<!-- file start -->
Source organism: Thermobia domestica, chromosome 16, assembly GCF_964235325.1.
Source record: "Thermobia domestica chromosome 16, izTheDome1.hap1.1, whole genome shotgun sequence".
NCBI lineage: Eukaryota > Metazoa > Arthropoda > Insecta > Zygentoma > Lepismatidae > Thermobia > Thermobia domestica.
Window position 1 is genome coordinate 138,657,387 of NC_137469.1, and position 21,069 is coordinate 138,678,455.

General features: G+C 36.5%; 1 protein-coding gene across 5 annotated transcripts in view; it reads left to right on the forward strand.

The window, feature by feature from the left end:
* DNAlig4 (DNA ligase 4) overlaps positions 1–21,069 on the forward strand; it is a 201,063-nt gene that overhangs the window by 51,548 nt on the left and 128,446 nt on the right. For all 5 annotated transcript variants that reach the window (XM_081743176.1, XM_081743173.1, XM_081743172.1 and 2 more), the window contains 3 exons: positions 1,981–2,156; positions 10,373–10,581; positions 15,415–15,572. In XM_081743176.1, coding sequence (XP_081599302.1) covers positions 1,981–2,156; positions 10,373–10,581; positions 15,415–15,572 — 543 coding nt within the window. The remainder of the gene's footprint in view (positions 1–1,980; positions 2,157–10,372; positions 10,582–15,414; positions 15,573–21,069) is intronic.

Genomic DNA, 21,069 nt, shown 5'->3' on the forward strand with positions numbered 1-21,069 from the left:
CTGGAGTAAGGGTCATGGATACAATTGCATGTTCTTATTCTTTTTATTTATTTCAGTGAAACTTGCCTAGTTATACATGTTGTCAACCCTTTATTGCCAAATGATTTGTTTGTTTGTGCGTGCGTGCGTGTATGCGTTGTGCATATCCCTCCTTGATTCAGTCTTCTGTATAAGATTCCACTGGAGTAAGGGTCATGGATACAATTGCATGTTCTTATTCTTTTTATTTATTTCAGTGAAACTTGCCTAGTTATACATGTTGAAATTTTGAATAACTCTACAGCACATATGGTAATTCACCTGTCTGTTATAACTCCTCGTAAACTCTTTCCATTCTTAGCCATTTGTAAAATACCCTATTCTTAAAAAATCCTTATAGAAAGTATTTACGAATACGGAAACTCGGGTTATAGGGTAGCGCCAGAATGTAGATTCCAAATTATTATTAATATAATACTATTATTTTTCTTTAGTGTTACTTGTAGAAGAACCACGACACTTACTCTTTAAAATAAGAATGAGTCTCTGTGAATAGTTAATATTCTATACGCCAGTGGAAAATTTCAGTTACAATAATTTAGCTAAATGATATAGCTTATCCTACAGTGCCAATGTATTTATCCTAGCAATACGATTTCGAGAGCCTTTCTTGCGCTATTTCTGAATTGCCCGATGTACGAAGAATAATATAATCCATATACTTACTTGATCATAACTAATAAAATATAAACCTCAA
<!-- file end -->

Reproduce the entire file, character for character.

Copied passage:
Source organism: Thermobia domestica, chromosome 16, assembly GCF_964235325.1.
Source record: "Thermobia domestica chromosome 16, izTheDome1.hap1.1, whole genome shotgun sequence".
NCBI lineage: Eukaryota > Metazoa > Arthropoda > Insecta > Zygentoma > Lepismatidae > Thermobia > Thermobia domestica.
Window position 1 is genome coordinate 138,657,387 of NC_137469.1, and position 21,069 is coordinate 138,678,455.

General features: G+C 36.5%; 1 protein-coding gene across 5 annotated transcripts in view; it reads left to right on the forward strand.

The window, feature by feature from the left end:
* DNAlig4 (DNA ligase 4) overlaps positions 1–21,069 on the forward strand; it is a 201,063-nt gene that overhangs the window by 51,548 nt on the left and 128,446 nt on the right. For all 5 annotated transcript variants that reach the window (XM_081743176.1, XM_081743173.1, XM_081743172.1 and 2 more), the window contains 3 exons: positions 1,981–2,156; positions 10,373–10,581; positions 15,415–15,572. In XM_081743176.1, coding sequence (XP_081599302.1) covers positions 1,981–2,156; positions 10,373–10,581; positions 15,415–15,572 — 543 coding nt within the window. The remainder of the gene's footprint in view (positions 1–1,980; positions 2,157–10,372; positions 10,582–15,414; positions 15,573–21,069) is intronic.

Genomic DNA, 21,069 nt, shown 5'->3' on the forward strand with positions numbered 1-21,069 from the left:
CTGGAGTAAGGGTCATGGATACAATTGCATGTTCTTATTCTTTTTATTTATTTCAGTGAAACTTGCCTAGTTATACATGTTGTCAACCCTTTATTGCCAAATGATTTGTTTGTTTGTGCGTGCGTGCGTGTATGCGTTGTGCATATCCCTCCTTGATTCAGTCTTCTGTATAAGATTCCACTGGAGTAAGGGTCATGGATACAATTGCATGTTCTTATTCTTTTTATTTATTTCAGTGAAACTTGCCTAGTTATACATGTTGAAATTTTGAATAACTCTACAGCACATATGGTAATTCACCTGTCTGTTATAACTCCTCGTAAACTCTTTCCATTCTTAGCCATTTGTAAAATACCCTATTCTTAAAAAATCCTTATAGAAAGTATTTACGAATACGGAAACTCGGGTTATAGGGTAGCGCCAGAATGTAGATTCCAAATTATTATTAATATAATACTATTATTTTTCTTTAGTGTTACTTGTAGAAGAACCACGACACTTACTCTTTAAAATAAGAATGAGTCTCTGTGAATAGTTAATATTCTATACGCCAGTGGAAAATTTCAGTTACAATAATTTAGCTAAATGATATAGCTTATCCTACAGTGCCAATGTATTTATCCTAGCAATACGATTTCGAGAGCCTTTCTTGCGCTATTTCTGAATTGCCCGATGTACGAAGAATAATATAATCCATATACTTACTTGATCATAACTAATAAAATATAAACCTCAA